ninety five theses of 1522 – direct communication with God without the need for
priestly intervention mediation or supplication.
This was thought to be overtly challenging to state institutions and dissenters
were harshly treated if they failed to attend the Parish Church, pay Church
tithes or attended their own places of worship.
At the Restoration in 1660, despite a desire on the part of the new King,
Charles II to tolerate a degree of religious diversity – not least because of
his own Catholic leanings – Parliament was insistent on repressive measures
against dissenters and Catholics. Repressive legislation was passed banning
alternative places of worship in towns and believers from civic appointments.
The so called Corporation and “Five Mile” Acts of 1665 which prohibited
Non-conformist and Quaker Meeting places within five miles of the larger towns,
impinged directly on Locke’s Pensford property where a Meeting House was
established in about 1667 on the road to Chew Magna, recently relocated and
Quakers it has to be said had a reputation for bizarre behaviour. It was
exemplified by the action of James Naylor who had a passing resemblance to what
was thought to be Jesus Christ himself, when in 1656 he paraded naked through
Bristol on a donkey, surrounded by followers crying “hosanna”. Significantly he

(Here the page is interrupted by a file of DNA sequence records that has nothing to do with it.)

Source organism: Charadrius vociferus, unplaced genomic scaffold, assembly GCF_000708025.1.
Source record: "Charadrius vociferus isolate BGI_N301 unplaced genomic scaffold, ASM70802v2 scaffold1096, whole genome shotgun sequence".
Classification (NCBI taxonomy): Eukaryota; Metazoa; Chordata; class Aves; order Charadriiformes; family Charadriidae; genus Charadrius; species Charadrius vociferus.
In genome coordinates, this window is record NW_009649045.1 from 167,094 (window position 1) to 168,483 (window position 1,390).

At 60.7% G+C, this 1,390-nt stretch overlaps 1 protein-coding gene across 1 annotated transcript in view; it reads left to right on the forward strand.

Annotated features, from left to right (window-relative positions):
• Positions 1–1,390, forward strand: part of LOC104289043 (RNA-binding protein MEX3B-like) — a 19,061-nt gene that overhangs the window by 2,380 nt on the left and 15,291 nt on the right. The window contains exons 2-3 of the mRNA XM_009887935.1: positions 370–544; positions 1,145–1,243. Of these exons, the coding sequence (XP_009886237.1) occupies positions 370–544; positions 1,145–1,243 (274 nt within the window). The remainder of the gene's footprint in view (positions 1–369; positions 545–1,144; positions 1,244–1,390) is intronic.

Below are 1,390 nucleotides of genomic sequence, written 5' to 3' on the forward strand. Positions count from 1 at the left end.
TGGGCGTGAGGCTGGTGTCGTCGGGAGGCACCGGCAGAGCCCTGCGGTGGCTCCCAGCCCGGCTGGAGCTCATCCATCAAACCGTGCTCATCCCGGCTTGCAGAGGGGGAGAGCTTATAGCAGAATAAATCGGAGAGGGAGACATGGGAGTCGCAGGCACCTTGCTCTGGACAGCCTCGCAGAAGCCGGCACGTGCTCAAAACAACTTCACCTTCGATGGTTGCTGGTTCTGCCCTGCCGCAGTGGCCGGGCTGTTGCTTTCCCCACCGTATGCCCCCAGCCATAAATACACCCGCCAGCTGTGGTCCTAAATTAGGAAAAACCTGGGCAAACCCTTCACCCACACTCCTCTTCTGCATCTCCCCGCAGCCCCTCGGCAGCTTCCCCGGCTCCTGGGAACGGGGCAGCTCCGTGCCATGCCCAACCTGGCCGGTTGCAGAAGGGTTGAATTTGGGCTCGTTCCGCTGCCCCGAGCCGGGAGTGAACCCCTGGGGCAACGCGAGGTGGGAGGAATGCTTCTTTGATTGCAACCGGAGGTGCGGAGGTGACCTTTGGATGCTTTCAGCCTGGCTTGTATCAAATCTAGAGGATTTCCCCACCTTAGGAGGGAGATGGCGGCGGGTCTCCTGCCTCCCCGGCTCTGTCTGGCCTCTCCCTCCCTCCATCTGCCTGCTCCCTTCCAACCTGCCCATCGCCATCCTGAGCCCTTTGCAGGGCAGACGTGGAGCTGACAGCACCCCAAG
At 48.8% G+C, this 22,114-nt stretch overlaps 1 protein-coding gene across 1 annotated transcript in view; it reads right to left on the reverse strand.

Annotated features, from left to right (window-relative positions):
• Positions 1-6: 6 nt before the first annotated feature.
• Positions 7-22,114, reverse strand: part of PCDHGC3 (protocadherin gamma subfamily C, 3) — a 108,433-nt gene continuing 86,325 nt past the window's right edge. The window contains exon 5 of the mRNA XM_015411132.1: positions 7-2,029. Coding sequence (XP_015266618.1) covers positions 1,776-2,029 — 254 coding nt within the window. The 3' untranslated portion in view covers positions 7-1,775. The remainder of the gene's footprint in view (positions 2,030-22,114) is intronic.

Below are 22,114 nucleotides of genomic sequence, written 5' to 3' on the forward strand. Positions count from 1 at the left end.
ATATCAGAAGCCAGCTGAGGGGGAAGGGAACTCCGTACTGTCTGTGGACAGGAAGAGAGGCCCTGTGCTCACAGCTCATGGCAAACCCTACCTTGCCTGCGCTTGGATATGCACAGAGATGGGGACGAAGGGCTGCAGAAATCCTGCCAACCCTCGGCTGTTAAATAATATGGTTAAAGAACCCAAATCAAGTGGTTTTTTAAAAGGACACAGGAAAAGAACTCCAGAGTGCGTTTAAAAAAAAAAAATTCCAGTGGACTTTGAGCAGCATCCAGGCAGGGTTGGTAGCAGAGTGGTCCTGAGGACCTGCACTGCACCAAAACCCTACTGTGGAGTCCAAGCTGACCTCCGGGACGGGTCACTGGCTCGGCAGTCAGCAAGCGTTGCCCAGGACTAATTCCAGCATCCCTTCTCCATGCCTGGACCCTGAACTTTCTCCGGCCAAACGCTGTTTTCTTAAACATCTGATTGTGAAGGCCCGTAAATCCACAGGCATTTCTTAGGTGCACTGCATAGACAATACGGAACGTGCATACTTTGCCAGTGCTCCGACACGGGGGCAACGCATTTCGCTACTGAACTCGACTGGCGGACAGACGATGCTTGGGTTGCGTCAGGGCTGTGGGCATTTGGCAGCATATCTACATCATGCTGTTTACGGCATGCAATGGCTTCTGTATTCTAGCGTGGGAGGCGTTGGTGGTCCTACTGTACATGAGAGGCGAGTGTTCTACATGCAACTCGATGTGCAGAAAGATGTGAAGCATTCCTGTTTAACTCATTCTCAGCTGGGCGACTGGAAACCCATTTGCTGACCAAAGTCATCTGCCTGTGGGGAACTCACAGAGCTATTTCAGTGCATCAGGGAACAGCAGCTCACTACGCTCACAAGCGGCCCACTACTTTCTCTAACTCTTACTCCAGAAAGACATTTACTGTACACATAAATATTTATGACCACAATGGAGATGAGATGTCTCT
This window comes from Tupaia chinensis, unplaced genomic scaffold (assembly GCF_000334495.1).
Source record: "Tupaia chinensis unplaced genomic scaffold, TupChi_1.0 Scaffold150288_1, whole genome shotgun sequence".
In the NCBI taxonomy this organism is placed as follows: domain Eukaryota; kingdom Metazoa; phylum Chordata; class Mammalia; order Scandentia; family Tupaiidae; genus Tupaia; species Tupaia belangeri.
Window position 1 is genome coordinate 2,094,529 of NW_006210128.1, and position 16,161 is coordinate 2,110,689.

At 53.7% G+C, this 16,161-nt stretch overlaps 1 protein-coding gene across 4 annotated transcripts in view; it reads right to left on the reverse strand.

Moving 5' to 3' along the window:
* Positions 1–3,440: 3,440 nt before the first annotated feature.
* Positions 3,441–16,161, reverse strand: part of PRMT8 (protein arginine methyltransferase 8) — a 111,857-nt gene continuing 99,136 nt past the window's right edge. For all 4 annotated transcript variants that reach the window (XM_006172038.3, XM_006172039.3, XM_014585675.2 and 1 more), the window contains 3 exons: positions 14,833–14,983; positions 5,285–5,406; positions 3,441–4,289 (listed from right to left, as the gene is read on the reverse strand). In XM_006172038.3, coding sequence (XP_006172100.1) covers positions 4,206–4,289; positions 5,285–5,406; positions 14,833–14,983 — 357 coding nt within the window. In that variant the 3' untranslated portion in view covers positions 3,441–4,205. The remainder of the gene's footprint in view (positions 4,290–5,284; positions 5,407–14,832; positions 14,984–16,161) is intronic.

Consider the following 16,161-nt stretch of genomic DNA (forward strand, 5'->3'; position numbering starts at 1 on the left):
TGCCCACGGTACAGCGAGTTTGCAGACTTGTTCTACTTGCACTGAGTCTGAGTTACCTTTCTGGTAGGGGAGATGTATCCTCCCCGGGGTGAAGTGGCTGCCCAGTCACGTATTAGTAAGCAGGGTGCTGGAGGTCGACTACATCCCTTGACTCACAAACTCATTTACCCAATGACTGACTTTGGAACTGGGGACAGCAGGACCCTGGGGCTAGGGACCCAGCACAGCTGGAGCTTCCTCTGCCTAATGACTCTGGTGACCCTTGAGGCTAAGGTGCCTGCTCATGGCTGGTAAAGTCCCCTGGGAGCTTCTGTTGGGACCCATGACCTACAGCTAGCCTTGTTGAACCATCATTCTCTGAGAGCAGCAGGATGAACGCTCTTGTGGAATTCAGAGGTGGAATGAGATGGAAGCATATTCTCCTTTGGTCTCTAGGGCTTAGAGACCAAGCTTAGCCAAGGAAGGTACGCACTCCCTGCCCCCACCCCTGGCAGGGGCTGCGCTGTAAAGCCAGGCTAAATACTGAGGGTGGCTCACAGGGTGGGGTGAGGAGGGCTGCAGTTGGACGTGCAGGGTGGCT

had served in the Parliamentary army from 1642 to 1650. He was arrested brought
to Westminster to answer a charge of blasphemy. Locke the young Oxford graduate
was there to witness and report on it in detail.
Narrowly escaping execution, Naylor was pilloried and whipped through the
streets of London, was branded with the letter B on his forehead, had his tongue
pierced with a hot iron, and was then transported back to Bristol to be whipped
through its streets there also, before enduring two years imprisonment at hard
labour. He died in 1660 aged only forty-four.
Such events bring home to us the changed social circumstances in modern Western
Society, though not necessarily elsewhere in the world. If we have a more
enlightened approach, Locke deserves a large share of the credit.
Locke rejected the Quaker approach, as much for its irrationality and weirdness
as for any assault on firmly held religious beliefs. He considered them “mad